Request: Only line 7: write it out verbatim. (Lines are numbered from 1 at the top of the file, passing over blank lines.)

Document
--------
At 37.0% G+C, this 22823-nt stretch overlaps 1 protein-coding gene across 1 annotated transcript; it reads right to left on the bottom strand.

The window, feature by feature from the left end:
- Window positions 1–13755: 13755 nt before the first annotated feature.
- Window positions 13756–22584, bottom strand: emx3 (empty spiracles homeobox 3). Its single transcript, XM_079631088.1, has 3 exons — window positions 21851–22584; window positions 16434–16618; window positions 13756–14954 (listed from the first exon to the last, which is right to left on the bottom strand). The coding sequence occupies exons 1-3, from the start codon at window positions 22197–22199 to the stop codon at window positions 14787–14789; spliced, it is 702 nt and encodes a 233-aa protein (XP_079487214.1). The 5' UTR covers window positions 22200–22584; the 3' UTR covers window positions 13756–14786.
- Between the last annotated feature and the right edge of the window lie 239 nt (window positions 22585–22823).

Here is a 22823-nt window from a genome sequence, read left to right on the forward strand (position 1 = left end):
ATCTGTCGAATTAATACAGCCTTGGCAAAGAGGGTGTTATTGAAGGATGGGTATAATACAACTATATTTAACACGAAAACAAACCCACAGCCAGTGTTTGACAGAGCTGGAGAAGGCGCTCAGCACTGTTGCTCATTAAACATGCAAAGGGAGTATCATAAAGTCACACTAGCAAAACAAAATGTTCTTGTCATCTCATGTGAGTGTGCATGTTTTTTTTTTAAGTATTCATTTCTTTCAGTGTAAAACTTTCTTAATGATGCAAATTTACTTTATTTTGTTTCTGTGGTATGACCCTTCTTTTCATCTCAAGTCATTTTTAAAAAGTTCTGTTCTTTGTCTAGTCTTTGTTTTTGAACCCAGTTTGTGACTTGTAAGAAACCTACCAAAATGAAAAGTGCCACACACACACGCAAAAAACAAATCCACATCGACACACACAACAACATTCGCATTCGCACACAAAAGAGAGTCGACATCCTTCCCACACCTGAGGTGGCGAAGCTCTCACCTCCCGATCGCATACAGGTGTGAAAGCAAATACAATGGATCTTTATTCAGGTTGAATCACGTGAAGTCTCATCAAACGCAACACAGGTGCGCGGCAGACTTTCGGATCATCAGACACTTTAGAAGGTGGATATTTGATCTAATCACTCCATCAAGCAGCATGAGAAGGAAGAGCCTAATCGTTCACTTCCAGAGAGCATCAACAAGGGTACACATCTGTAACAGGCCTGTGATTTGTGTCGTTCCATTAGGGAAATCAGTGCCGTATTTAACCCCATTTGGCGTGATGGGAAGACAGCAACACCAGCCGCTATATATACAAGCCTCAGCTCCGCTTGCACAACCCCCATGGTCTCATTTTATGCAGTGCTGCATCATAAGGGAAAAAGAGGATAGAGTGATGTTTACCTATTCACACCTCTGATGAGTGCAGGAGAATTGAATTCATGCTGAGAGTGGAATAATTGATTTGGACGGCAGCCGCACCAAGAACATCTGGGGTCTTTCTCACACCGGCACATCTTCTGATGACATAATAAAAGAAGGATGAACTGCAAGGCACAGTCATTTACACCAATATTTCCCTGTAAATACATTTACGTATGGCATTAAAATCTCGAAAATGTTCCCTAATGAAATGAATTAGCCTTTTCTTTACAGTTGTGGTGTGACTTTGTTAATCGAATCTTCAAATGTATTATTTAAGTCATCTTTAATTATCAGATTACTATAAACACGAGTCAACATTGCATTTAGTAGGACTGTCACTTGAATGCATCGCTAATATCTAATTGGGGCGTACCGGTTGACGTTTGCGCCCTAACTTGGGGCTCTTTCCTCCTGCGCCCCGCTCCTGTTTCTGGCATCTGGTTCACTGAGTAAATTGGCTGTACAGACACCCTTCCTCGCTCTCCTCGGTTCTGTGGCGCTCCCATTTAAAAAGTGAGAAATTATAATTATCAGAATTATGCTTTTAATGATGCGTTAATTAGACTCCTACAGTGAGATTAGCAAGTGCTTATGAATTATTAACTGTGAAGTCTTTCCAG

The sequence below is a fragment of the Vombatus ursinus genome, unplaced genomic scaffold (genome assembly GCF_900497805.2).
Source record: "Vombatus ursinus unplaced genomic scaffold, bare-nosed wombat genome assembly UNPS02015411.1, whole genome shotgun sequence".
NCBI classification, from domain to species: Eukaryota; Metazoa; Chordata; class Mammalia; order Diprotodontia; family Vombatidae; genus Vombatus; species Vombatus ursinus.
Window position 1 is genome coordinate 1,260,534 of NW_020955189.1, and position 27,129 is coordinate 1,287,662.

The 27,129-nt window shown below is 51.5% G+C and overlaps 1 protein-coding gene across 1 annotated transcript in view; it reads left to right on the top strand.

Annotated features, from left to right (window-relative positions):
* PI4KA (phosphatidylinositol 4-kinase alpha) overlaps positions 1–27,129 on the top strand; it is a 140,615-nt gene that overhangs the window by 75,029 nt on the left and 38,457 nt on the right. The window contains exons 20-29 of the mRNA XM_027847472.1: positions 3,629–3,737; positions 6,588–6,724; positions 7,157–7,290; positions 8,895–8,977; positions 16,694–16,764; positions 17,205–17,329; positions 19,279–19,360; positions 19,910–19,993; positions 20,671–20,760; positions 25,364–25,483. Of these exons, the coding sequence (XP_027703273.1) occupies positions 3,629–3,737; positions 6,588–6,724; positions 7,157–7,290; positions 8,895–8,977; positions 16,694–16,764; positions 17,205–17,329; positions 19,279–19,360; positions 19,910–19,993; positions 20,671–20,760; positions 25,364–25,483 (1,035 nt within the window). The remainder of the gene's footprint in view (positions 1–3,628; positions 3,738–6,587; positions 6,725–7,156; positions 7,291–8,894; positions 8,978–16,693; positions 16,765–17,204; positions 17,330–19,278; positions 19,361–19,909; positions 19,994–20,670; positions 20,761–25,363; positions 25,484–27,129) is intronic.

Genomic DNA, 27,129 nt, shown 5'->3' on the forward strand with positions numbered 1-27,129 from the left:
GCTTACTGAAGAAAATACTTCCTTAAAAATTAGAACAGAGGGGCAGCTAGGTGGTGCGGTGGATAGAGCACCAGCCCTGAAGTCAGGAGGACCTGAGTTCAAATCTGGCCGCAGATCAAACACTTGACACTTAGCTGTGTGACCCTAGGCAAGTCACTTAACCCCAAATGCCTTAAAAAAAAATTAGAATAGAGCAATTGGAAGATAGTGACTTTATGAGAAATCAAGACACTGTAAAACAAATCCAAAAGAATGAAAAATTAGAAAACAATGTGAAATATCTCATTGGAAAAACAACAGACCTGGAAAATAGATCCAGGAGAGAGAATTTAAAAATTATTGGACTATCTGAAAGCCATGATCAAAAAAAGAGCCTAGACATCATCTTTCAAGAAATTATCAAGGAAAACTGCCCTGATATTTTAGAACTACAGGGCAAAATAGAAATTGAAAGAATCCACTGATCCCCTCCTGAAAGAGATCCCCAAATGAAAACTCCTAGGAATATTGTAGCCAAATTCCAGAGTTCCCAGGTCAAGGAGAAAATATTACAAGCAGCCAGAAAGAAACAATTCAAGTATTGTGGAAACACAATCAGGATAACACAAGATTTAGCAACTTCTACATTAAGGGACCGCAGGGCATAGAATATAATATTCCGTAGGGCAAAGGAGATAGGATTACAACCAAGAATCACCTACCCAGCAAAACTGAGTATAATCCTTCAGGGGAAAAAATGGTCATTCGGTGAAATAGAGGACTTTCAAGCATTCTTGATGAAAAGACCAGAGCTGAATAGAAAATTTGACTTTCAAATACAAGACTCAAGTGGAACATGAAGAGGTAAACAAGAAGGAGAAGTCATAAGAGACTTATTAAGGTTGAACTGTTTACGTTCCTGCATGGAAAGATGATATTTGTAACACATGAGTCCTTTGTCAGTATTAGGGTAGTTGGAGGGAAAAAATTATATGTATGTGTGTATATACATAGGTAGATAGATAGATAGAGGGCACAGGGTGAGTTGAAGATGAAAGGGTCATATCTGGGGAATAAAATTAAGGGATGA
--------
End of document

ATCTGTCGAATTAATACAGCCTTGGCAAAGAGGGTGTTATTGAAGGATGGGTATAATACAACTATATTTAACACGAAAACAAACCCACAGCCAGTGTTTGACAGAGCTGGAGAAGGCGCTCAGCACTGTTGCTCATTAAACATGCAAAGGGAGTATCATAAAGTCACACTAGCAAAACAAAATGTTCTTGTCATCTCATGTGAGTGTGCATGTTTTTTTTTTAAGTATTCATTTCTTTCAGTGTAAAACTTTCTTAATGATGCAAATTTACTTTATTTTGTTTCTGTGGTATGACCCTTCTTTTCATCTCAAGTCATTTTTAAAAAGTTCTGTTCTTTGTCTAGTCTTTGTTTTTGAACCCAGTTTGTGACTTGTAAGAAACCTACCAAAATGAAAAGTGCCACACACACACGCAAAAAACAAATCCACATCGACACACACAACAACATTCGCATTCGCACACAAAAGAGAGTCGACATCCTTCCCACACCTGAGGTGGCGAAGCTCTCACCTCCCGATCGCATACAGGTGTGAAAGCAAATACAATGGATCTTTATTCAGGTTGAATCACGTGAAGTCTCATCAAACGCAACACAGGTGCGCGGCAGACTTTCGGATCATCAGACACTTTAGAAGGTGGATATTTGATCTAATCACTCCATCAAGCAGCATGAGAAGGAAGAGCCTAATCGTTCACTTCCAGAGAGCATCAACAAGGGTACACATCTGTAACAGGCCTGTGATTTGTGTCGTTCCATTAGGGAAATCAGTGCCGTATTTAACCCCATTTGGCGTGATGGGAAGACAGCAACACCAGCCGCTATATATACAAGCCTCAGCTCCGCTTGCACAACCCCCATGGTCTCATTTTATGCAGTGCTGCATCATAAGGGAAAAAGAGGATAGAGTGATGTTTACCTATTCACACCTCTGATGAGTGCAGGAGAATTGAATTCATGCTGAGAGTGGAATAATTGATTTGGACGGCAGCCGCACCAAGAACATCTGGGGTCTTTCTCACACCGGCACATCTTCTGATGACATAATAAAAGAAGGATGAACTGCAAGGCACAGTCATTTACACCAATATTTCCCTGTAAATACATTTACGTATGGCATTAAAATCTCGAAAATGTTCCCTAATGAAATGAATTAGCCTTTTCTTTACAGTTGTGGTGTGACTTTGTTAATCGAATCTTCAAATGTATTATTTAAGTCATCTTTAATTATCAGATTACTATAAACACGAGTCAACATTGCATTTAGTAGGACTGTCACTTGAATGCATCGCTAATATCTAATTGGGGCGTACCGGTTGACGTTTGCGCCCTAACTTGGGGCTCTTTCCTCCTGCGCCCCGCTCCTGTTTCTGGCATCTGGTTCACTGAGTAAATTGGCTGTACAGACACCCTTCCTCGCTCTCCTCGGTTCTGTGGCGCTCCCATTTAAAAAGTGAGAAATTATAATTATCAGAATTATGCTTTTAATGATGCGTTAATTAGACTCCTACAGTGAGATTAGCAAGTGCTTATGAATTATTAACTGTGAAGTCTTTCCAG